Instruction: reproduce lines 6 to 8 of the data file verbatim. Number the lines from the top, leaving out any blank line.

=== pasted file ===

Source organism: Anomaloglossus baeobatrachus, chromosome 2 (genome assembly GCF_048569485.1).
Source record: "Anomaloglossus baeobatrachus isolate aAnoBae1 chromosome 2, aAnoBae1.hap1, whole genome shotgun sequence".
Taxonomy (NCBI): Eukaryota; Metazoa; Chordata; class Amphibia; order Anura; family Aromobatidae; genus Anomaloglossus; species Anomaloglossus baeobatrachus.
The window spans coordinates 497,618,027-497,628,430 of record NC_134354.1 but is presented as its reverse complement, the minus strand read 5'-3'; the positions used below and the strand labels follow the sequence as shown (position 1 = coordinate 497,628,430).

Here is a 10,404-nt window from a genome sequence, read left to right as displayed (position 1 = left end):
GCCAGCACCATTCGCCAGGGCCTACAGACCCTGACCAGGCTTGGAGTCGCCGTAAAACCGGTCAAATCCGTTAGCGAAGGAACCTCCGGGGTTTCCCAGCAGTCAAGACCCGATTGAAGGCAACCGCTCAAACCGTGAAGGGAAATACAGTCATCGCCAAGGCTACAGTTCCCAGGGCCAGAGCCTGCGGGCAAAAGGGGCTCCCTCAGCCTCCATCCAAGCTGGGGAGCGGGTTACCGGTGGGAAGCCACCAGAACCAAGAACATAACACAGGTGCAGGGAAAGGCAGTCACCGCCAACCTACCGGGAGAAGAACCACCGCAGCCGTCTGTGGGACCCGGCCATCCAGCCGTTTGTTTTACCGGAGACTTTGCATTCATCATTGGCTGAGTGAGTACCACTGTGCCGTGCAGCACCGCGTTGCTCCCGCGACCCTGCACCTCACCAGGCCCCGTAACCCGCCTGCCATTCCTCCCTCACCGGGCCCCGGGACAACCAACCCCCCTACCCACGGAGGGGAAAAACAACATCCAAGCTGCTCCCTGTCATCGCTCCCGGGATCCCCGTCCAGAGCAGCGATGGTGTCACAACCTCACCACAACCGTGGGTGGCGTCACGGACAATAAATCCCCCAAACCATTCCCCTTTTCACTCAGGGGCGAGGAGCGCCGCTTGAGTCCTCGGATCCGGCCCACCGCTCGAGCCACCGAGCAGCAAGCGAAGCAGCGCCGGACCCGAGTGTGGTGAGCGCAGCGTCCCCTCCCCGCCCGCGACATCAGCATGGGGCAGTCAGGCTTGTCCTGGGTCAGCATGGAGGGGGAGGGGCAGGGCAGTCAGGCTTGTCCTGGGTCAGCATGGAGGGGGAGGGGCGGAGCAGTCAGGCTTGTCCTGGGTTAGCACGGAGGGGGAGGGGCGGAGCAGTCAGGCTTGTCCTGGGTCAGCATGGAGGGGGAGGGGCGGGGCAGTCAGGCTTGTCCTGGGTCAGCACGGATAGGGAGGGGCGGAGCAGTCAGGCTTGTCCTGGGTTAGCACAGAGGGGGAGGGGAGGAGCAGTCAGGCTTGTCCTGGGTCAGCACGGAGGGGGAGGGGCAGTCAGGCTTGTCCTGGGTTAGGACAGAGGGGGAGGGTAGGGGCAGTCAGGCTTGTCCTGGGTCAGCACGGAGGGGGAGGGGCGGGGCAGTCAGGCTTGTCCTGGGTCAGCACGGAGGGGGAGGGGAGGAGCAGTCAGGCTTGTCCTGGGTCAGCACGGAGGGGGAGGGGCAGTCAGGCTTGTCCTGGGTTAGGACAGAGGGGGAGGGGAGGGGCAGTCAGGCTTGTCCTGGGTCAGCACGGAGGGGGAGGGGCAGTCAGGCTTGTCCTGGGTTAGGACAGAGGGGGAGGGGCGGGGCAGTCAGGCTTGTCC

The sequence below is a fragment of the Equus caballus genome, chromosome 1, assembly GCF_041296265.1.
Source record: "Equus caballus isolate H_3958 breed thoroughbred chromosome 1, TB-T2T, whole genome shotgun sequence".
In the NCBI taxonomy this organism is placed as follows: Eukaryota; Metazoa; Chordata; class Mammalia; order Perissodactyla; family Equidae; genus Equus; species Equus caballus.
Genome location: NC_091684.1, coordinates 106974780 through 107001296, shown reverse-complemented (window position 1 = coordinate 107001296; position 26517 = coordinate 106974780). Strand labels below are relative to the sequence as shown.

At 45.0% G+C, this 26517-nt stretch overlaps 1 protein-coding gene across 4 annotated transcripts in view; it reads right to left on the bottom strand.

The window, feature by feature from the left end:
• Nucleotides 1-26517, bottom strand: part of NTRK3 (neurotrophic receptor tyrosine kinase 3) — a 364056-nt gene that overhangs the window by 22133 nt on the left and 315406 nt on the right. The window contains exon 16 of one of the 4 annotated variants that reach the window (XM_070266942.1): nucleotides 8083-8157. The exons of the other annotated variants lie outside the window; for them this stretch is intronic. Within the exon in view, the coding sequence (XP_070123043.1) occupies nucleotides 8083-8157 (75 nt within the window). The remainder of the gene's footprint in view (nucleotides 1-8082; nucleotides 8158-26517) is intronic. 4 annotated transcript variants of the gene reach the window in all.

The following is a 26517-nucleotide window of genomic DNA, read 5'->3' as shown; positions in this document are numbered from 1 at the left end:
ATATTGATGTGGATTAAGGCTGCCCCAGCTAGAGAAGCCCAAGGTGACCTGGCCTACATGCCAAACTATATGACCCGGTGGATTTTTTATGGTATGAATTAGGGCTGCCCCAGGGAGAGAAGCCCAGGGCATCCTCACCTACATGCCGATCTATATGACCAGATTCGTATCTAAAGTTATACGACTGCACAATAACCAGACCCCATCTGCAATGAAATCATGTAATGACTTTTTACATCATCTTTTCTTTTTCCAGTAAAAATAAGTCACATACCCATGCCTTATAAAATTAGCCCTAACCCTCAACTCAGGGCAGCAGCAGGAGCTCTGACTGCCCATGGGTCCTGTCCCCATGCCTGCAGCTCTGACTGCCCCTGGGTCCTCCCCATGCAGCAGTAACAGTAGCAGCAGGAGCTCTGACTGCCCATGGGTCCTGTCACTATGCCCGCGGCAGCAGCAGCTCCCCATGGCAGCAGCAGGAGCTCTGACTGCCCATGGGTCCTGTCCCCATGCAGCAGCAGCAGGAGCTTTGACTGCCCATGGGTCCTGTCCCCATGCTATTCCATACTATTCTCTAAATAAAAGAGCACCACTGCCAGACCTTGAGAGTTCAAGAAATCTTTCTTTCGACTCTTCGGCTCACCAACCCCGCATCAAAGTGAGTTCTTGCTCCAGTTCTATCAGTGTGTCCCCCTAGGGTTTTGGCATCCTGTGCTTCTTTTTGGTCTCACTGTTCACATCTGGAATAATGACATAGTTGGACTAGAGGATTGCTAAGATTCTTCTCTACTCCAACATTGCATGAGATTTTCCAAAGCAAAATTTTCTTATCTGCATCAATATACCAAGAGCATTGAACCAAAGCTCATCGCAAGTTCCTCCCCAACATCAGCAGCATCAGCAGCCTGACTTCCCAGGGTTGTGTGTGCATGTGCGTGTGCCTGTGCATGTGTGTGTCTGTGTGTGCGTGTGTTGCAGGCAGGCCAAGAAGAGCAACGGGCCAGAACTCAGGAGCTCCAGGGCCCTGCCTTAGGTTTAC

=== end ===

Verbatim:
GCCAGCACCATTCGCCAGGGCCTACAGACCCTGACCAGGCTTGGAGTCGCCGTAAAACCGGTCAAATCCGTTAGCGAAGGAACCTCCGGGGTTTCCCAGCAGTCAAGACCCGATTGAAGGCAACCGCTCAAACCGTGAAGGGAAATACAGTCATCGCCAAGGCTACAGTTCCCAGGGCCAGAGCCTGCGGGCAAAAGGGGCTCCCTCAGCCTCCATCCAAGCTGGGGAGCGGGTTACCGGTGGGAAGCCACCAGAACCAAGAACATAACACAGGTGCAGGGAAAGGCAGTCACCGCCAACCTACCGGGAGAAGAACCACCGCAGCCGTCTGTGGGACCCGGCCATCCAGCCGTTTGTTTTACCGGAGACTTTGCATTCATCATTGGCTGAGTGAGTACCACTGTGCCGTGCAGCACCGCGTTGCTCCCGCGACCCTGCACCTCACCAGGCCCCGTAACCCGCCTGCCATTCCTCCCTCACCGGGCCCCGGGACAACCAACCCCCCTACCCACGGAGGGGAAAAACAACATCCAAGCTGCTCCCTGTCATCGCTCCCGGGATCCCCGTCCAGAGCAGCGATGGTGTCACAACCTCACCACAACCGTGGGTGGCGTCACGGACAATAAATCCCCCAAACCATTCCCCTTTTCACTCAGGGGCGAGGAGCGCCGCTTGAGTCCTCGGATCCGGCCCACCGCTCGAGCCACCGAGCAGCAAGCGAAGCAGCGCCGGACCCGAGTGTGGTGAGCGCAGCGTCCCCTCCCCGCCCGCGACATCAGCATGGGGCAGTCAGGCTTGTCCTGGGTCAGCATGGAGGGGGAGGGGCAGGGCAGTCAGGCTTGTCCTGGGTCAGCATGGAGGGGGAGGGGCGGAGCAGTCAGGCTTGTCCTGGGTTAGCACGGAGGGGGAGGGGCGGAGCAGTCAGGCTTGTCCTGGGTCAGCATGGAGGGGGAGGGGCGGGGCAGTCAGGCTTGTCCTGGGTCAGCACGGATAGGGAGGGGCGGAGCAGTCAGGCTTGTCCTGGGTTAGCACAGAGGGGGAGGGGAGGAGCAGTCAGGCTTGTCCTGGGTCAGCACGGAGGGGGAGGGGCAGTCAGGCTTGTCCTGGGTTAGGACAGAGGGGGAGGGTAGGGGCAGTCAGGCTTGTCCTGGGTCAGCACGGAGGGGGAGGGGCGGGGCAGTCAGGCTTGTCCTGGGTCAGCACGGAGGGGGAGGGGAGGAGCAGTCAGGCTTGTCCTGGGTCAGCACGGAGGGGGAGGGGCAGTCAGGCTTGTCCTGGGTTAGGACAGAGGGGGAGGGGAGGGGCAGTCAGGCTTGTCCTGGGTCAGCACGGAGGGGGAGGGGCAGTCAGGCTTGTCCTGGGTTAGGACAGAGGGGGAGGGGCGGGGCAGTCAGGCTTGTCC

The sequence below is a fragment of the Equus caballus genome, chromosome 1, assembly GCF_041296265.1.
Source record: "Equus caballus isolate H_3958 breed thoroughbred chromosome 1, TB-T2T, whole genome shotgun sequence".